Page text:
this Esquire article — is nothing if not interesting in its creativity. Based on a literal interpretation of the Second Epistle of Saint Peter (for God, a day is like a thousand years), and given that God gave Noah seven days' warning before the first flood, and given that the flood occurred in 4990 BC (no idea how he settled on that year), this Camping dude "reasonably" concludes that 7,000 years later is 2011 (if you include year 0, presumably), and "May 21 corresponds to the 17th day of the second month in the Hebrew calendar, the anniversary of the original Judgment Day." Man, that is some A+ delusional logic!
So, of course, this has gotten me thinking about end-of-the-world literature. There seems to be a dearth, at least in my reading experience. Perhaps that's because Hollywood's got that market cornered, churning out awful blockbusters like The Day After Tomorrow and 2012 just as fast as Roland Emmerich can churn out recycled story ideas. But here's a selection — and I'm interested in hear yours too. (Though there is a fine line between apocalyptic fiction and dystopian, let's try to stay as close as we can to the former.)
5. The Stand, by Stephen King — I'm no great King fan, but I read this in high school and loved it. You know the story here, right? A killer virus leads to a post-apocalyptic battle of good vs. evil. The characters — King's signature — really make this story, though. I still have nightmares about Randall Flagg. (Now seems like as good a time as any to mention that, yes, The Passage is also an example of the genre — just pointing it out now, so you don't have to comment about what an idiot I am for forgetting it. ;) )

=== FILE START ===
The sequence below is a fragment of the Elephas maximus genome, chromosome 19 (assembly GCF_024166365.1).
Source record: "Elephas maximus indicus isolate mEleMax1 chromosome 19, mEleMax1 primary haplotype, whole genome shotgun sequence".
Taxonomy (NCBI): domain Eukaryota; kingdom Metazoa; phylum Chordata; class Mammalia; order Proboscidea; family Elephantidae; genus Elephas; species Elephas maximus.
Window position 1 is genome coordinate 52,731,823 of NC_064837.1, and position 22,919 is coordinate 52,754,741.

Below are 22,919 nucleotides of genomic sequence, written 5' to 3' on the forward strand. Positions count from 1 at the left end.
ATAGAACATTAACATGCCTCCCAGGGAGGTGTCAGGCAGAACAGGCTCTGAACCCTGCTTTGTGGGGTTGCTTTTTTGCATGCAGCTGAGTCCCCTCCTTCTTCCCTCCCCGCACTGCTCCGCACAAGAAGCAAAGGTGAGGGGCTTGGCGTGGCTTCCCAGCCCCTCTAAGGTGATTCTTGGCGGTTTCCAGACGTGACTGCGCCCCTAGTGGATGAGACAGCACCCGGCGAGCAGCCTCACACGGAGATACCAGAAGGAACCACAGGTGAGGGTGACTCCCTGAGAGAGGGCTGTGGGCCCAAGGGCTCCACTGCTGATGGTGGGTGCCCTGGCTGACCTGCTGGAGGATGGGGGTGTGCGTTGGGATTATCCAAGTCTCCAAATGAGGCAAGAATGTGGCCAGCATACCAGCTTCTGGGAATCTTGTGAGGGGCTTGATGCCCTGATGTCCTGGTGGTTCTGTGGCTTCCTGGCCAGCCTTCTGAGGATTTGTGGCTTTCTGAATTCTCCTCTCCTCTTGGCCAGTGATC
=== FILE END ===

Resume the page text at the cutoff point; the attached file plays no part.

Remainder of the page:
4. The Footprints of God, by Greg Iles — This smarter-than-your-average thriller has scientists storing a human brain on a computer, with near-disastrous results, i.e. the "Great Collapse" of the universe into a single consciousness. Sounds a bit fantastical, yes, but Iles is a master at bringing you along with him — delivering an impressive Philosophy 101 course along the way.
3. The Omega Theory, by Mark Alpert — I really enjoyed this thriller about a bunch of religious fanatics trying to destroy the world with a nuclear bomb so they can all go to heaven. The novel asks the question: If the universe is nothing more than an incredibly complex computer program, what could cause it to crash?
Everything Matters, by Ron Currie, Jr. — The first real example of literary fiction on my list, Currie's novel begins with its protagonist Junior Thibodeau born into a world of which he knows the exact date of its demise. So Junior has to go through life trying to make meaning out of a seemingly purposeless existence, or as he says at a particularly low point of his adulthood, "...life has never been any great f#$%ing shakes in my opinion. In fact, it's always seemed a messy and heartbreaking and overall pointless affair." With a few flaws, this is still a solid novel — I'd recommend it.
1. The Road, by Cormac McCarthy — This is the standard by which all post-apocalyptic, end-of-the-world novels should be judged. It is bleak, but beautiful.
So, if you have a second or two between finishing up the items on your bucket list before tomorrow, I'd love to hear about your favorite end-of-the-world books. What's on your list?
(Of course, if we silly sane people all are wrong and this Camping fellow is on the money, I look forward to seeing you all in the aisles of the Barnes & Nobles on the other side...)